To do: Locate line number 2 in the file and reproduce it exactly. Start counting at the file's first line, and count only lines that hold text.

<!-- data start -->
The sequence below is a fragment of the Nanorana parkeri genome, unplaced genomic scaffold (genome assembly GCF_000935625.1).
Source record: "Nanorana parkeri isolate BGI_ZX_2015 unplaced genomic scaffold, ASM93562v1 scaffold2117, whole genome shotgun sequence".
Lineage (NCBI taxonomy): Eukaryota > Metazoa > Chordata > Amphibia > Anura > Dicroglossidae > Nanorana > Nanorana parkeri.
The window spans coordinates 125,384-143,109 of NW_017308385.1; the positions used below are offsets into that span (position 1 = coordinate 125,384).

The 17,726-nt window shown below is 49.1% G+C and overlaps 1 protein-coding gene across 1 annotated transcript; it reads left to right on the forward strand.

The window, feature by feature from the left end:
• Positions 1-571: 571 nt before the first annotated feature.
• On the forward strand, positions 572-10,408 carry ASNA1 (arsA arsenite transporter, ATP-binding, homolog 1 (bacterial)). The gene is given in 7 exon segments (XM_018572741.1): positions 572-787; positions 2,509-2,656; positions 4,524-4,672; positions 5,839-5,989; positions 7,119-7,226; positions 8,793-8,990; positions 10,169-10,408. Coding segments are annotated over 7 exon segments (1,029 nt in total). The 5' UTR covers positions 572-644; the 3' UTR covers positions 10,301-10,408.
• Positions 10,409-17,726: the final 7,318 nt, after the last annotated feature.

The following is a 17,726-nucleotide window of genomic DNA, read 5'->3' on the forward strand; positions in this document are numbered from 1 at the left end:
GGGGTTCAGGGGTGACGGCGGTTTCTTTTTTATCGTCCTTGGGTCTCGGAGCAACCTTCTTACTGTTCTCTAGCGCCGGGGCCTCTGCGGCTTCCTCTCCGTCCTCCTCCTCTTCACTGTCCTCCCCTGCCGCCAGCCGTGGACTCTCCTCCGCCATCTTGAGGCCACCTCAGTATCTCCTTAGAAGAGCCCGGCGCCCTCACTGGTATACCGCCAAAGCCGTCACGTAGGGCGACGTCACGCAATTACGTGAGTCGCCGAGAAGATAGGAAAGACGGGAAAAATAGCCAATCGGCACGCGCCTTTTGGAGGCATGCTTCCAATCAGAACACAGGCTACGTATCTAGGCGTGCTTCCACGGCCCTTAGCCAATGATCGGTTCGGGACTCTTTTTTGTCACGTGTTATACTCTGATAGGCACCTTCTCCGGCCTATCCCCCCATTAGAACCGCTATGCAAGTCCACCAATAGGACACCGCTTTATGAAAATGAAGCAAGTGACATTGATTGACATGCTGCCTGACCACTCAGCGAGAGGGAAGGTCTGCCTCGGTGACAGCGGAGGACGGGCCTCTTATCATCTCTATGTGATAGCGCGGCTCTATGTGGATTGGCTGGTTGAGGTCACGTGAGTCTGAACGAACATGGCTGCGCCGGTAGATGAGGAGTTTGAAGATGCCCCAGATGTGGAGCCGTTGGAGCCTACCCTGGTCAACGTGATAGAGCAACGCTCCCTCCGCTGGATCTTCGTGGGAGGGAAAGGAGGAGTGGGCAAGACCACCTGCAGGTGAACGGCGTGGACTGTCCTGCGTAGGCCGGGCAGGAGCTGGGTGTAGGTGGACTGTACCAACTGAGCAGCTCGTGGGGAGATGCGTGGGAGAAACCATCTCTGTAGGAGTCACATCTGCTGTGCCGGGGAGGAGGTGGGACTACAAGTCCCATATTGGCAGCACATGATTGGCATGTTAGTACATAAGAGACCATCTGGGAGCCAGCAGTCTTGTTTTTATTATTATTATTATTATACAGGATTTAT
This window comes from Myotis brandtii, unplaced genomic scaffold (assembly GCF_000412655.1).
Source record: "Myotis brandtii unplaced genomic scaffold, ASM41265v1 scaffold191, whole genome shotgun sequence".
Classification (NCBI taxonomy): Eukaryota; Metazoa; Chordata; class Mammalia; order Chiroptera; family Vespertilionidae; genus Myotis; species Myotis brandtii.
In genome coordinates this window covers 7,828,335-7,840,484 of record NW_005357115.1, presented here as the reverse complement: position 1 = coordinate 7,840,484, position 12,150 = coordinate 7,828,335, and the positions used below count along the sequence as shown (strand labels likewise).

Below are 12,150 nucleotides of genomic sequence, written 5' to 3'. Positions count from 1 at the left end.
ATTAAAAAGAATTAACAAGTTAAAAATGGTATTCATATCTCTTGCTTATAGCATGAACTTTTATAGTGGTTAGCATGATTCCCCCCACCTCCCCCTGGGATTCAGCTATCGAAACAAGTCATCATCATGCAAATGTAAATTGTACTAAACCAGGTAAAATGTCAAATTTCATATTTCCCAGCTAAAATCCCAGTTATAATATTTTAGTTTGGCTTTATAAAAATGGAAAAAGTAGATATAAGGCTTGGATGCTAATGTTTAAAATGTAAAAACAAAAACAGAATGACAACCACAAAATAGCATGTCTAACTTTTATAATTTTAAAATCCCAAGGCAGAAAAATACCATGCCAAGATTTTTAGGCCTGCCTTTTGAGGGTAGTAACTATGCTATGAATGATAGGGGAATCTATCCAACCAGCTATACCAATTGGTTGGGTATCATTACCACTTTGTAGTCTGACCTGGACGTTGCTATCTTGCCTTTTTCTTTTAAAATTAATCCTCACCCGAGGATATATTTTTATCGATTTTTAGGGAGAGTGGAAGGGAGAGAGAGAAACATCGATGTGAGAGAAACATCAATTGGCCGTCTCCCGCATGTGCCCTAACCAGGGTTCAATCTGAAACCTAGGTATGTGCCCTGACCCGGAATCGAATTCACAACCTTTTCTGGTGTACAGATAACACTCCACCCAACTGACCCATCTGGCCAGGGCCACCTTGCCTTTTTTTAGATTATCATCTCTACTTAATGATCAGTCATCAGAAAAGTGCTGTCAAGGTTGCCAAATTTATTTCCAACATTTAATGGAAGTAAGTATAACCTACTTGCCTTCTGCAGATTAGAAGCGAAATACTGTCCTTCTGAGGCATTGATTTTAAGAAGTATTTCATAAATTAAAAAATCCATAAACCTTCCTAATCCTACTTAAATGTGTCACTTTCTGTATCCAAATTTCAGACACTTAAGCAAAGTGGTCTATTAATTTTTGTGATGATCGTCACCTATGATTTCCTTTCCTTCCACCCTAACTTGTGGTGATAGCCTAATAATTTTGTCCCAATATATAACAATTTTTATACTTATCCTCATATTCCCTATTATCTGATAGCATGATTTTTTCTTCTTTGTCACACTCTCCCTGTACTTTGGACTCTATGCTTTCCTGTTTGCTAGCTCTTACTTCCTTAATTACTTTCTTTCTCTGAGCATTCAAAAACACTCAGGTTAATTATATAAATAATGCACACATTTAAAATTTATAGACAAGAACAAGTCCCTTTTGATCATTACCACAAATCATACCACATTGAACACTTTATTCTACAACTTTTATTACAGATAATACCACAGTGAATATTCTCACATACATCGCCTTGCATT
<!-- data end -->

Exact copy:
Source record: "Nanorana parkeri isolate BGI_ZX_2015 unplaced genomic scaffold, ASM93562v1 scaffold2117, whole genome shotgun sequence".